Tuesday 16 June 2015
Kirkcaldy to St Monans
I was up early to catch a bus to Leuchars and train to Kirkcaldy, where I promptly bought a coffee to set me on my way. Not much to note about Kirkcaldy, although there were a few plaques dotted about as a reminder that it was here that Robert Nairn designed and manufactured linoleum floor tiles. Not the most exciting claim to fame. I headed through Ravenscraig Park and into Dysart, an old coal mining town with a small harbour once owned by a rich man who built a big wall around his property to keep the peasants out. Nice.
The path goes through the tunnel he created in the rock for a rail line to reach the harbour.
The next stretch involved a few ups and downs as the path alternated between shore and woodland with sandstone cliffs starting to appear. West Wemyss is a pretty town purpose built for workers on the Wemyss Estate. It has some lovely art work on the sandstone cliff.
I walked along the shore, beneath Wemyss Castle, past Coaltown of Wemyss and into East Wemyss. This was also once a mining community and is the site of several caves containing artwork from our distant ancestors. The cave I looked in had lots of danger signs, brick columns propping it up, was full of rubbish and sporting some artwork that looked a lot more recent than the information board had suggested!
I reached Buckhaven and immediately walked past a bakery; I felt compelled to try its fare. I can highly recommend Stuart’s Bakery, which is purportedly the world champion scotch pie maker and UK sausage champion! I ate neither, but their rhubarb pie is amazing, so good I had to go back for an apple tart as well.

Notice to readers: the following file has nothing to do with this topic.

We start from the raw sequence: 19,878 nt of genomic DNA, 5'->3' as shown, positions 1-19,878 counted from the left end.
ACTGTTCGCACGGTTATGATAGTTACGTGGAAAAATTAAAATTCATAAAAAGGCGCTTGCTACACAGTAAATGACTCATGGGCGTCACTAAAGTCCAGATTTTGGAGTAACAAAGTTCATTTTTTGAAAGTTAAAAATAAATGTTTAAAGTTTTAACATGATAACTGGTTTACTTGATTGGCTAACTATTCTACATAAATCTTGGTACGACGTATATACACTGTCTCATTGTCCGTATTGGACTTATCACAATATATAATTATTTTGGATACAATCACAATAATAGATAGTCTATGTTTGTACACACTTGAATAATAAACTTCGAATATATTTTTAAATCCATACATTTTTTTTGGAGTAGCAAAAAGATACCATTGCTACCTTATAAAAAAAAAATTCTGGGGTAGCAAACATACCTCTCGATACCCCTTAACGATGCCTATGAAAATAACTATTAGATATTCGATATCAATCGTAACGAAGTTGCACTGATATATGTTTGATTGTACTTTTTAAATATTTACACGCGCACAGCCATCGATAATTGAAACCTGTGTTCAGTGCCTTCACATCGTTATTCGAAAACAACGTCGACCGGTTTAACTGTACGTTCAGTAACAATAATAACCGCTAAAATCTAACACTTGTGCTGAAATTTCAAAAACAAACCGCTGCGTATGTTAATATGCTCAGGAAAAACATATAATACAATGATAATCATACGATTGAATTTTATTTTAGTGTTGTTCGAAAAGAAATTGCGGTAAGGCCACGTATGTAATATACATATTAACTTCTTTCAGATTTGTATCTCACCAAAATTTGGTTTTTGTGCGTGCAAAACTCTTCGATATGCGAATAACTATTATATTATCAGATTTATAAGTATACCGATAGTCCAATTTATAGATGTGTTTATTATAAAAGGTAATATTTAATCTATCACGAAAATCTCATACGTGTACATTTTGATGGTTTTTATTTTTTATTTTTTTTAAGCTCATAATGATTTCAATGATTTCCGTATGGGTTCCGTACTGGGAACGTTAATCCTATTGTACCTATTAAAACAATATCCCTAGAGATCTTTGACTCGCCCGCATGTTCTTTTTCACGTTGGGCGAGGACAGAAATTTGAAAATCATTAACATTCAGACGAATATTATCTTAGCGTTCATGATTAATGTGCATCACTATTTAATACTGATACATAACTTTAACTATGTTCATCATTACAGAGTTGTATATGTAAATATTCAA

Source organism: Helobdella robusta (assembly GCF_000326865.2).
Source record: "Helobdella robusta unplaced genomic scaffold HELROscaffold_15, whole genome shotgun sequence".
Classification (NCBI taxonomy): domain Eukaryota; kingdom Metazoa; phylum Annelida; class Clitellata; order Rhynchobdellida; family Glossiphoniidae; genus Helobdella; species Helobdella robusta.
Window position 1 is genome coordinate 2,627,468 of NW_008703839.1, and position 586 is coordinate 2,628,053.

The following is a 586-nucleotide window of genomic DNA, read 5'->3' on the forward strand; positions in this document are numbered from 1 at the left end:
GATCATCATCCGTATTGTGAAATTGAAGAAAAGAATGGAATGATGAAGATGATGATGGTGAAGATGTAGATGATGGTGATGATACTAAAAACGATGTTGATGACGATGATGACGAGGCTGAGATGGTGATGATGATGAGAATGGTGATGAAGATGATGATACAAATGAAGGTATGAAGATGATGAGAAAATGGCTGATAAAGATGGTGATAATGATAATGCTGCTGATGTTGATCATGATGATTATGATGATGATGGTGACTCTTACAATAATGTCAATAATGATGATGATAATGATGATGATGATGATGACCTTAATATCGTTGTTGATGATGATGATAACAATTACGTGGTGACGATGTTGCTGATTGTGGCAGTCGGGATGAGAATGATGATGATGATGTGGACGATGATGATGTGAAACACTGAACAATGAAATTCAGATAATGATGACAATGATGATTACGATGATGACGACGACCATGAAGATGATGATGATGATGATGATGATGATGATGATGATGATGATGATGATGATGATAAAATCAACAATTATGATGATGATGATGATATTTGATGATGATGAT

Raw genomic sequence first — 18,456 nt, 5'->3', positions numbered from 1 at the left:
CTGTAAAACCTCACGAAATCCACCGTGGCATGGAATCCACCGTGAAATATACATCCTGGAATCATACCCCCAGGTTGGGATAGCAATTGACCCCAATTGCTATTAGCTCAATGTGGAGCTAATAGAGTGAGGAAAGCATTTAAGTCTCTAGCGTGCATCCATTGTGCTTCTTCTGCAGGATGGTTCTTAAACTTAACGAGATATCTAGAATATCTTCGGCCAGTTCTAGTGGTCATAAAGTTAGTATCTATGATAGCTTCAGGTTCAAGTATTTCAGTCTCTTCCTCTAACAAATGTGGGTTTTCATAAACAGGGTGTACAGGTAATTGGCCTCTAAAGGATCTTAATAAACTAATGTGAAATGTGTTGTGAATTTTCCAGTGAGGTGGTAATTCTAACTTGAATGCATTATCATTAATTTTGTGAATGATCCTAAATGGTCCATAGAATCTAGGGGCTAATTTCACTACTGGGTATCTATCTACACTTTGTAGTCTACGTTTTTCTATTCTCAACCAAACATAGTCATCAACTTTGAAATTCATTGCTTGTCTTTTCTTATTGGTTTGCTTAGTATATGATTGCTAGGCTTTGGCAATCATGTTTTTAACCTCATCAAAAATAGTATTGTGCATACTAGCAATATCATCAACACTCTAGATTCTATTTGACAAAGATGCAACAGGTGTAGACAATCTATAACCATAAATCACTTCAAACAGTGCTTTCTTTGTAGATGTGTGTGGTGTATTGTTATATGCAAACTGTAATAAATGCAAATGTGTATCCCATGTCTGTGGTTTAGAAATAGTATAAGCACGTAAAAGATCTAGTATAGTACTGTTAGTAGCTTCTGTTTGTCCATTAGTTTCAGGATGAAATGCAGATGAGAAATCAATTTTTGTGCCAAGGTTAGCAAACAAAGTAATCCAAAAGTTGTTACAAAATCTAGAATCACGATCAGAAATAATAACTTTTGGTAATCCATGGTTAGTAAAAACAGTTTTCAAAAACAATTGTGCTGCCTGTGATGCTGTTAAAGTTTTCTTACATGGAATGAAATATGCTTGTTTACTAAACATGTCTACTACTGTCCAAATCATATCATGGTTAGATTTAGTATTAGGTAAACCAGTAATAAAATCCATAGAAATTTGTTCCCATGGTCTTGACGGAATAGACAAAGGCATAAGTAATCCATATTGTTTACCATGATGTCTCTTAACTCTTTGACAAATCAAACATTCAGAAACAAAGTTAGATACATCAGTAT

Feeling refreshed I headed through the town to Leven and Largo Bay. I had a choice of walking on the beach or the footpath through the dunes by the side of the golf course (the first of many for the next 3 days). I always assumed that a links golf course was just a course by the sea, but I have learned that “links” refers to the type of soil and terrain (coastal sand dunes) that is particularly suited to golf. Well I never.
Lower Largo is a pretty little town whose cottages reminded me of Robin Hood’s Bay, which is probably why lots of the windows had holiday home signs in them. The walking was fairly easy as Fife council has mostly done a good job signposting the Fife Coastal Path. The views across the Forth were through a haar (mist) so the hills around Edinburgh were a mixture of blues and greys.
I arrived at Earlsferry and this was the first town of the area known as East Neuk of Fife that stretches around the corner of Fife to St Andrews. I found these towns to be quite picturesque and quiet; lovely places to live I thought. Earlsferry in particular had some rather large houses backing into the beach and the sea at Chapel Ness looked very inviting for a swim on a muggy day. But there were other people about and I didn’t have my swimming costume with me so I resisted the temptation to strip off and dive in.
I walked through Earlsferry, Elie and on to St Monans, where I caught 2 buses back to Ruth’s house.